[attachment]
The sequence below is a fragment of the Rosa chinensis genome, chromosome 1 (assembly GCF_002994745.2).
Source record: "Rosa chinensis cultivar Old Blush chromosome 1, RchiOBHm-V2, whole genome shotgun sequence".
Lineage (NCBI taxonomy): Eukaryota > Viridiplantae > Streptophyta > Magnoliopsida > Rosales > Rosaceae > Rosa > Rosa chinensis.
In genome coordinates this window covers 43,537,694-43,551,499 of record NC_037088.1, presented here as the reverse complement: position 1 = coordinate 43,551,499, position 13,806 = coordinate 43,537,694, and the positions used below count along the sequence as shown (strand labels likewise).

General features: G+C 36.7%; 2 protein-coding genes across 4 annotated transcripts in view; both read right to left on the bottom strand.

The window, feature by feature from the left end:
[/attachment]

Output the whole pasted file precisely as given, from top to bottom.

The sequence below is a fragment of the Rosa chinensis genome, chromosome 1 (assembly GCF_002994745.2).
Source record: "Rosa chinensis cultivar Old Blush chromosome 1, RchiOBHm-V2, whole genome shotgun sequence".
Lineage (NCBI taxonomy): Eukaryota > Viridiplantae > Streptophyta > Magnoliopsida > Rosales > Rosaceae > Rosa > Rosa chinensis.
In genome coordinates this window covers 43,537,694-43,551,499 of record NC_037088.1, presented here as the reverse complement: position 1 = coordinate 43,551,499, position 13,806 = coordinate 43,537,694, and the positions used below count along the sequence as shown (strand labels likewise).

General features: G+C 36.7%; 2 protein-coding genes across 4 annotated transcripts in view; both read right to left on the bottom strand.

The window, feature by feature from the left end: